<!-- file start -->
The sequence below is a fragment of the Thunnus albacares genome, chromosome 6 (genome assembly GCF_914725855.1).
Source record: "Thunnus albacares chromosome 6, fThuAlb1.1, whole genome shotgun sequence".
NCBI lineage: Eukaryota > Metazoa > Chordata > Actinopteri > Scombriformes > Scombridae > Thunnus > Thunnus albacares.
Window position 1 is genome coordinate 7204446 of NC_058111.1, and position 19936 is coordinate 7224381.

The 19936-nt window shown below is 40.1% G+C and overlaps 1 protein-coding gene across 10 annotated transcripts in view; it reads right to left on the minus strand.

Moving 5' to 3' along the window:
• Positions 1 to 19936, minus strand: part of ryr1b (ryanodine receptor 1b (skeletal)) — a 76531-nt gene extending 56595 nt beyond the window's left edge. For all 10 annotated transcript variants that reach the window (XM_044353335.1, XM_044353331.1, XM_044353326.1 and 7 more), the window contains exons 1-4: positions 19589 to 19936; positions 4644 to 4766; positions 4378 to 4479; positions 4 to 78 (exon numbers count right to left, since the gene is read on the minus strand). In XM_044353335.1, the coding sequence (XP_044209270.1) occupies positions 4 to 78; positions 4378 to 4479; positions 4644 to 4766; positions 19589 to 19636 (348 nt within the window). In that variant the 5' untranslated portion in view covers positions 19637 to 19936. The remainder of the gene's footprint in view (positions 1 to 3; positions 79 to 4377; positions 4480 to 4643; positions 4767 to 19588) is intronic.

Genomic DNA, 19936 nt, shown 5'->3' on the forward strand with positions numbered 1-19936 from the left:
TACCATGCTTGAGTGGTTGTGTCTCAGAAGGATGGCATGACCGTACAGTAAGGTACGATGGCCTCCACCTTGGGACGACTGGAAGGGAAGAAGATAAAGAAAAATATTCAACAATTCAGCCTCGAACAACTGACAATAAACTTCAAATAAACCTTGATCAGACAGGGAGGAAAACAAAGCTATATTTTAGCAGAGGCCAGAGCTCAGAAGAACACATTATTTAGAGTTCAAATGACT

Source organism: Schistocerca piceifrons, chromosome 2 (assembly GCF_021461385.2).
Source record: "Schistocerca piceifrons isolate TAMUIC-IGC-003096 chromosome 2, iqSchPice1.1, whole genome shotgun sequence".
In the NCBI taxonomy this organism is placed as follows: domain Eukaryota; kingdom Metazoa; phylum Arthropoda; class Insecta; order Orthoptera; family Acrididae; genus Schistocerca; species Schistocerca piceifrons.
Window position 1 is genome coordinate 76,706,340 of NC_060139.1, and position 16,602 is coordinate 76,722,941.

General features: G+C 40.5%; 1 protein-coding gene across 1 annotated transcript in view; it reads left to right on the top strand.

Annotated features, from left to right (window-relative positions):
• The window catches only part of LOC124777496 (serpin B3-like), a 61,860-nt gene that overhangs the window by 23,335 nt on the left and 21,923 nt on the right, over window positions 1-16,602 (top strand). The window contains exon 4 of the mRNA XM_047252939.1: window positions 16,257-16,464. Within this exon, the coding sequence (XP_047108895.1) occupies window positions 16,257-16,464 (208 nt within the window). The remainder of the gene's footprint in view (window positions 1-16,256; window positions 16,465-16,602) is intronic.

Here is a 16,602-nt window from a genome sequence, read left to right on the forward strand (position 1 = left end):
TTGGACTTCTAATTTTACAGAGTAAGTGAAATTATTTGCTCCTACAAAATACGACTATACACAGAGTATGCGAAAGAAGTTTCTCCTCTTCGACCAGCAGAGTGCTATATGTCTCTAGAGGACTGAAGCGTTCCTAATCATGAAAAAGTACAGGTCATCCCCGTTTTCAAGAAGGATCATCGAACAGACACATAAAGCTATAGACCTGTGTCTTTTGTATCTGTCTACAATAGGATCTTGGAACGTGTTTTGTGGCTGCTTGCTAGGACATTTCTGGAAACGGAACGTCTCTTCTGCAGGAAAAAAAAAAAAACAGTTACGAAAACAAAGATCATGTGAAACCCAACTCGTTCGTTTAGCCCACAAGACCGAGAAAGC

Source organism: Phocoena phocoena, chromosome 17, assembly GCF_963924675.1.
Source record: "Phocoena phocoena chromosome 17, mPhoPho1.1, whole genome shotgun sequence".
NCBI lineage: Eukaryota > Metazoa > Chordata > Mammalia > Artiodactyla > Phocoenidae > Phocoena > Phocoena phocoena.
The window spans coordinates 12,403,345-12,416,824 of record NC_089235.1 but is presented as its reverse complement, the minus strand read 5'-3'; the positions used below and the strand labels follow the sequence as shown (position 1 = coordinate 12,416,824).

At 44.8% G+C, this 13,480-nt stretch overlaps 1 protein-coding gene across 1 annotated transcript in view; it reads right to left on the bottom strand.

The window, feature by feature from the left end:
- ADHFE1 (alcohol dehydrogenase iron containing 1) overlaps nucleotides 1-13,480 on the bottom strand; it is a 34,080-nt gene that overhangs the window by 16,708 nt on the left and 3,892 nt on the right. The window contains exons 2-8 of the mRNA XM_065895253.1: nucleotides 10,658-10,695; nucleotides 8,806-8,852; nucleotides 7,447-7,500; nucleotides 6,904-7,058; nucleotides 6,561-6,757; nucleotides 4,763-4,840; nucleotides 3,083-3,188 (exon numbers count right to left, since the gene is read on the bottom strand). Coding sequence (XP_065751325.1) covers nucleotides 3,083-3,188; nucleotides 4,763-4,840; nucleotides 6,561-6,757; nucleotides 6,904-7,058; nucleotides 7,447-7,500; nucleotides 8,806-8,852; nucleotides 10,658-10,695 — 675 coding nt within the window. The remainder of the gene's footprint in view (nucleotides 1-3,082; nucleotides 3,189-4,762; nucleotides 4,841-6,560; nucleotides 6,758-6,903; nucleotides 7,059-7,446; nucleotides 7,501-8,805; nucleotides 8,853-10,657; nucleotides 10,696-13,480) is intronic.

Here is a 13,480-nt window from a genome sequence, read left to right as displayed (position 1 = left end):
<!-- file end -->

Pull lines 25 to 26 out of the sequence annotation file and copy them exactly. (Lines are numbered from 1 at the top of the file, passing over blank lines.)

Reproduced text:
- ADHFE1 (alcohol dehydrogenase iron containing 1) overlaps nucleotides 1-13,480 on the bottom strand; it is a 34,080-nt gene that overhangs the window by 16,708 nt on the left and 3,892 nt on the right. The window contains exons 2-8 of the mRNA XM_065895253.1: nucleotides 10,658-10,695; nucleotides 8,806-8,852; nucleotides 7,447-7,500; nucleotides 6,904-7,058; nucleotides 6,561-6,757; nucleotides 4,763-4,840; nucleotides 3,083-3,188 (exon numbers count right to left, since the gene is read on the bottom strand). Coding sequence (XP_065751325.1) covers nucleotides 3,083-3,188; nucleotides 4,763-4,840; nucleotides 6,561-6,757; nucleotides 6,904-7,058; nucleotides 7,447-7,500; nucleotides 8,806-8,852; nucleotides 10,658-10,695 — 675 coding nt within the window. The remainder of the gene's footprint in view (nucleotides 1-3,082; nucleotides 3,189-4,762; nucleotides 4,841-6,560; nucleotides 6,758-6,903; nucleotides 7,059-7,446; nucleotides 7,501-8,805; nucleotides 8,853-10,657; nucleotides 10,696-13,480) is intronic.

Here is a 13,480-nt window from a genome sequence, read left to right as displayed (position 1 = left end):